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Clin Rehabil. 2003 Mar;17(2):119-29.

Prognostic factors for ambulation and activities of daily living in the subacute phase after stroke. A systematic review of the literature.

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  • 1Department of Rehabilitation Medicine, Academic Medical Center Amsterdam, The Netherlands.



To identify evidence-based prognostic factors in the subacute phase after stroke for activities of daily living (ADL) and ambulation at six months to one year after stroke.


Systematic literature search designed in accordance with the Cochrane Collaboration criteria with the following data sources: (1) MEDLINE, EMBASE, CINAHL, Current Contents, Cochrane Database of Systematic Reviews, Psyclit, and Sociological Abstracts. (2) Reference lists, personal archives, and consultation of experts. (3) Guidelines.


Inclusion criteria were: (1) cohort studies of patients with an ischaemic or haemorrhagic stroke; (2) inception cohort with assessment of prognostic factors within the first two weeks after stroke; (3) outcome measures for ADL and ambulation; and (4) a follow-up of six months to one year. Internal, statistical and external validity of the studies were assessed using a checklist with 11 methodological criteria in accordance with the recommendations of the Cochrane Collaboration.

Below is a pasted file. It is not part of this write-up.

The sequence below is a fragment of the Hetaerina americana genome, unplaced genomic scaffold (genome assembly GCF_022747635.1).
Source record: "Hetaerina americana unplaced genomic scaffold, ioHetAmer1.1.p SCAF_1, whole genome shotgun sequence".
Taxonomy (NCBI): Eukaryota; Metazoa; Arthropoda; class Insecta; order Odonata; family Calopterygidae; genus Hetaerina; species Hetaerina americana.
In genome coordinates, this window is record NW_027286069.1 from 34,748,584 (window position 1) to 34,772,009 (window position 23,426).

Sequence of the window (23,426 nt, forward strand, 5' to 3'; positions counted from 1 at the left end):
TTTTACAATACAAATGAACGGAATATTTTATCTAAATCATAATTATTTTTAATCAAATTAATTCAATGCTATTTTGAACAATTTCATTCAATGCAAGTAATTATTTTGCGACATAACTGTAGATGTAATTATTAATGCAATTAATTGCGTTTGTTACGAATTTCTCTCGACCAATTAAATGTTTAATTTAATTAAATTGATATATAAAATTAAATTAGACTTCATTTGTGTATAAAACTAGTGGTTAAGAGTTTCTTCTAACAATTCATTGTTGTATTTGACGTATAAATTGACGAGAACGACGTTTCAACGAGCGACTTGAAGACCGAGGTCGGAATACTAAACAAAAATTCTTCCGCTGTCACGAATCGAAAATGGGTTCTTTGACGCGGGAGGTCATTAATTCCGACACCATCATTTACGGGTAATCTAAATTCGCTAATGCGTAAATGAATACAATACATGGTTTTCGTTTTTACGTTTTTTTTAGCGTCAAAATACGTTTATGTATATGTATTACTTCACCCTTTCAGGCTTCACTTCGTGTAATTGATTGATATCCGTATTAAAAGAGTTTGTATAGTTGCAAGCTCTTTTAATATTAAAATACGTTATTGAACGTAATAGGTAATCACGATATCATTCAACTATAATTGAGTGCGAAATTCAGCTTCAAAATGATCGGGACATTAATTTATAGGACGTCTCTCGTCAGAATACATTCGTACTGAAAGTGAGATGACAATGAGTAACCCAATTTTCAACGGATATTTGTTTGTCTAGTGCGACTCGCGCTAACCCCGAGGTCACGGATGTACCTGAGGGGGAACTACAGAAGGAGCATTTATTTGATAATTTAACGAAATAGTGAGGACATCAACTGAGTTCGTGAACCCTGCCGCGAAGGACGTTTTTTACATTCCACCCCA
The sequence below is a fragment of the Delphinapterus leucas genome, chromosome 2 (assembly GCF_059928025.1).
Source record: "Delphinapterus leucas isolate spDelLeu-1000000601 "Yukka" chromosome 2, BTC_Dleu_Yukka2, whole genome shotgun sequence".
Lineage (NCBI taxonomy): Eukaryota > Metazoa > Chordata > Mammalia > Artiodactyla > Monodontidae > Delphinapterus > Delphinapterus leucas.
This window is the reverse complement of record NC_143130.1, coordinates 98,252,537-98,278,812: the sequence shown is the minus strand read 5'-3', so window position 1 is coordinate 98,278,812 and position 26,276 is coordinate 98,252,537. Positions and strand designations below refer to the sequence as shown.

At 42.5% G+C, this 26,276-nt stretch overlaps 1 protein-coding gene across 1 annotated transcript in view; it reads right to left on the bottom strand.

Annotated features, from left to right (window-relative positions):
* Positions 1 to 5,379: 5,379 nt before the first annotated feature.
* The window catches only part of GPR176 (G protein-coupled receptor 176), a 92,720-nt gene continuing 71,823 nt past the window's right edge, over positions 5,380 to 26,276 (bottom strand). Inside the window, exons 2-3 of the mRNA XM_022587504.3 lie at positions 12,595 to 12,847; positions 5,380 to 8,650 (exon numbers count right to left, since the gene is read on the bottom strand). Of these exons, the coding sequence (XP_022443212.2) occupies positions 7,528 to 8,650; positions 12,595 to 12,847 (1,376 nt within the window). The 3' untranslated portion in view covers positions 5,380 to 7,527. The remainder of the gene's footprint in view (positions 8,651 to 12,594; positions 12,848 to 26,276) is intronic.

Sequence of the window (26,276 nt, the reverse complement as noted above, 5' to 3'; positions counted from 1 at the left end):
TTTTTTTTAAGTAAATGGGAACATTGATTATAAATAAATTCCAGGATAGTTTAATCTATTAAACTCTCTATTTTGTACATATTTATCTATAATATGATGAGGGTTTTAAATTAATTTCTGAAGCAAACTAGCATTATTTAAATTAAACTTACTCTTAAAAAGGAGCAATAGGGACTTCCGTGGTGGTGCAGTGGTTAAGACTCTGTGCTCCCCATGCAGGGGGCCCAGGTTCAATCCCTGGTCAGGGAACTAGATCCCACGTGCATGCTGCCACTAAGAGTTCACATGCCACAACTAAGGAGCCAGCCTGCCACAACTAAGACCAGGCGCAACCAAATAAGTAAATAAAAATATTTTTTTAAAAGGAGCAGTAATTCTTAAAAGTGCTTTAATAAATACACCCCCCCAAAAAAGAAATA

From 1,027 potentially relevant studies 26 studies involving a total of 7,850 patients met the inclusion criteria. Incontinence for urine is the only prognostic factor identified in three studies with a level A (i.e., a good level of scientific evidence according to the methodological score). The following factors were found in one level A study: initial ADL disability and ambulation, high age, severe paresis or paralysis, impaired swallowing, ideomotor apraxia, ideational apraxia, and visuospatial construction problems; as well as factors relating to complications of an ischaemic stroke, such as extraparenchymal bleeding, cerebral oedema and size of intraparenchymal haemorrhage.


The present evidence concerning possible predictors in the subacute stage of stroke has insufficient quality to make an evidence-based prediction of ADL and ambulation after stroke because only one prognostic factor was demonstrated in at least two level A studies, our cut-off for sufficient scientific evidence.

[PubMed - indexed for MEDLINE]
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